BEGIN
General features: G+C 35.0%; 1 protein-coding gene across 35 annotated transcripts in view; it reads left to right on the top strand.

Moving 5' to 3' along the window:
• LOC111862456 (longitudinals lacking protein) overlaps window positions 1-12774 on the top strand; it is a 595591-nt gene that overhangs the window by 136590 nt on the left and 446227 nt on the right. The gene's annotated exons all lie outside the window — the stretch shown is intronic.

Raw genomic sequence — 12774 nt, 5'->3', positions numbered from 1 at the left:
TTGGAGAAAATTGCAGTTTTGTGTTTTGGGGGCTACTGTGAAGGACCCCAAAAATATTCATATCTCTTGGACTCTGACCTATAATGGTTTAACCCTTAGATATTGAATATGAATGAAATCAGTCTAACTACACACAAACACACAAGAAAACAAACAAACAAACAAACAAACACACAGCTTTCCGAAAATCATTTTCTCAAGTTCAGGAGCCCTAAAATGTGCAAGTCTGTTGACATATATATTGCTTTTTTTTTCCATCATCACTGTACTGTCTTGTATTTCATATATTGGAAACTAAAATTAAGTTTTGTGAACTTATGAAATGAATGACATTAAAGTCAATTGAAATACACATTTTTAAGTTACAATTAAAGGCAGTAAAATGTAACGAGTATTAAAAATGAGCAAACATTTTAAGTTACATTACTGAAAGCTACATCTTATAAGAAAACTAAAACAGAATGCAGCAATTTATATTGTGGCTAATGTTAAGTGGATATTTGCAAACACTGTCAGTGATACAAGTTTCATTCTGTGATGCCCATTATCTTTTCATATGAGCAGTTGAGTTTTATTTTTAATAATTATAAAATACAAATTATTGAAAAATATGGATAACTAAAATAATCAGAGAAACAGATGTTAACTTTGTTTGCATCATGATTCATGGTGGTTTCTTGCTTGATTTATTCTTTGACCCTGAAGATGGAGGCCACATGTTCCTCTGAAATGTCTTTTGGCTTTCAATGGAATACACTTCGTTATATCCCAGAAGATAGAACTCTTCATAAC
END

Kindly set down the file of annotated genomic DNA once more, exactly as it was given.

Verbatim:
General features: G+C 35.0%; 1 protein-coding gene across 35 annotated transcripts in view; it reads left to right on the top strand.

Moving 5' to 3' along the window:
• LOC111862456 (longitudinals lacking protein) overlaps window positions 1-12774 on the top strand; it is a 595591-nt gene that overhangs the window by 136590 nt on the left and 446227 nt on the right. The gene's annotated exons all lie outside the window — the stretch shown is intronic.

Raw genomic sequence — 12774 nt, 5'->3', positions numbered from 1 at the left:
TTGGAGAAAATTGCAGTTTTGTGTTTTGGGGGCTACTGTGAAGGACCCCAAAAATATTCATATCTCTTGGACTCTGACCTATAATGGTTTAACCCTTAGATATTGAATATGAATGAAATCAGTCTAACTACACACAAACACACAAGAAAACAAACAAACAAACAAACAAACACACAGCTTTCCGAAAATCATTTTCTCAAGTTCAGGAGCCCTAAAATGTGCAAGTCTGTTGACATATATATTGCTTTTTTTTTCCATCATCACTGTACTGTCTTGTATTTCATATATTGGAAACTAAAATTAAGTTTTGTGAACTTATGAAATGAATGACATTAAAGTCAATTGAAATACACATTTTTAAGTTACAATTAAAGGCAGTAAAATGTAACGAGTATTAAAAATGAGCAAACATTTTAAGTTACATTACTGAAAGCTACATCTTATAAGAAAACTAAAACAGAATGCAGCAATTTATATTGTGGCTAATGTTAAGTGGATATTTGCAAACACTGTCAGTGATACAAGTTTCATTCTGTGATGCCCATTATCTTTTCATATGAGCAGTTGAGTTTTATTTTTAATAATTATAAAATACAAATTATTGAAAAATATGGATAACTAAAATAATCAGAGAAACAGATGTTAACTTTGTTTGCATCATGATTCATGGTGGTTTCTTGCTTGATTTATTCTTTGACCCTGAAGATGGAGGCCACATGTTCCTCTGAAATGTCTTTTGGCTTTCAATGGAATACACTTCGTTATATCCCAGAAGATAGAACTCTTCATAAC